deancatherine09

Architect plans - opinions welcome

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Below are the first draft back from the architects. Background - there is already PP for a detached house on the plot. This design follows the same footprint but has been amended and modified internally and externally. It's a 0.4 acre site with good views over the South side.

 

Overall, we are really happy with what they have done. And instead of Zinc/ Timber I am leaning towards charred larch / brick with slate roof. There are a few adjustments internally we are pondering on but I guess the question is to the more experienced folk out there, what would you suggest as improvements?

 

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Posted (edited)

Not keen on the utility/larder layout on the GF - with a little re-arrangement there could be a better use of space, think I'd square off the larder and just make it a walk through larder into the utility instead of that awkward door arrangement, or just ditch the larder, move the wall up to the hall boundary and have 1 big utility with food cupboards in it. 

 

Upstairs WC's - I'd consider how you will be installing all those services, toilets on different walls means more services in more walls and more waste routes thus more noise through your home, I would swap the linen cupboard with the WC door and have the main bathroom and en-suite toilets more or less back to back making that a single, perhaps thicker, service wall with water etc, and a single soil pipe with 2 connections, at present there will be services running all over. Being in M&E consultancy I see things differently to many, but that is just totally impractical and typical architect thinking. 

 

The current design is also more costly than a streamlined approach with shared services. 

 

 

Edited by Carrerahill

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Swap the kitchen and Family areas. This way the kitchen is closer the larder and utility (which I'd also modify so the larder has more direct access and integrated into the new kitchen location better).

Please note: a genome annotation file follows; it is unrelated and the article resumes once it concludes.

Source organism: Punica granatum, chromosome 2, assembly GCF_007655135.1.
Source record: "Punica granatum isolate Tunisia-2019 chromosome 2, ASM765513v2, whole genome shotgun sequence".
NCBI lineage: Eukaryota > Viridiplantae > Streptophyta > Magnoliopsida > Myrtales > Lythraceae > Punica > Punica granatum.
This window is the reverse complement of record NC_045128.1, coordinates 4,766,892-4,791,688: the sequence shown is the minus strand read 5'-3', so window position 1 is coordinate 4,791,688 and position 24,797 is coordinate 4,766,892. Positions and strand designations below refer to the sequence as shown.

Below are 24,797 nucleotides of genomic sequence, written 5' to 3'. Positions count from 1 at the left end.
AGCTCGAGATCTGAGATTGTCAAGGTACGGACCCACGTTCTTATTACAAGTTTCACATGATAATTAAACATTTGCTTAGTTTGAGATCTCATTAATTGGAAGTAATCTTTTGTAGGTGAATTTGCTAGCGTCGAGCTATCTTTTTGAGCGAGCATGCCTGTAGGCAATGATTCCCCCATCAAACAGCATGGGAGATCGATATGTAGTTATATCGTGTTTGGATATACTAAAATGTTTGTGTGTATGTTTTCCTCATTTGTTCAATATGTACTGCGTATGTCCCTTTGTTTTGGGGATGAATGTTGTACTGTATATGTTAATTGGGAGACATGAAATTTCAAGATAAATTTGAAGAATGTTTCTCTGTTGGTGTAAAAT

By swapping the kitchen and family area the family area will have the nice views towards the south you mentioned. You can have a larger window to the floor which can also provide access to outside and connect with the paved area from the dining room.

 

Upstairs while a lovely large master bedroom I'd consider reducing it and taking a bit of space from it to give to Bedroom 03. I just think it's a bit big compared to the other bedrooms, which are fine and functional but feel a few mm more would be appreciated which the master bedroom can spare.

 

I'd also consider putting in a proper plant room where the hot water tank, MVHR unit, electrical board, water pumps and other items go. You'll loose a massive amount of area in the Utility or storage in the linen if you try and cram plant stuff into them.

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How will you clear the roof between the two pitches? I may well be completely wrong here but a colleague had quite a bad experience with a similar setup where leaves and other dirt accumulated quickly, keeping water there and eventually causing a serious leak. 

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59 minutes ago, oldkettle said:

How will you clear the roof between the two pitches? I may well be completely wrong here but a colleague had quite a bad experience with a similar setup where leaves and other dirt accumulated quickly, keeping water there and eventually causing a serious leak. 

 

Such an important point. There is a valley gutter which carries a considerable risk of leaking into the house. 

It also requires downpipes through the house, and drains under the floor, including manholes or other access points .

 

Alternatively it has to pour off the ends and down the main roof in a torrent and splashes over the external gutters.

 

The size of internal gutters these days is, rightly, huge to carry expected storm water, whereas this sketch shows none.

At a guess this will be 300 wide and 100 high., then tucked well under the tiles.

Even if sufficiently sized, and with 2 outlets in case one blocks, you will have to get up there once or twice a year to clear it, depending on leaf and pollution exposure.

 

Pretty but a big problem for you. Your decision and your money.

 

If you love the shape and don't mind the extra cost and risk, then go ahead but do ask what drainage solution the architect has. (prediction: that is for the builders to detail).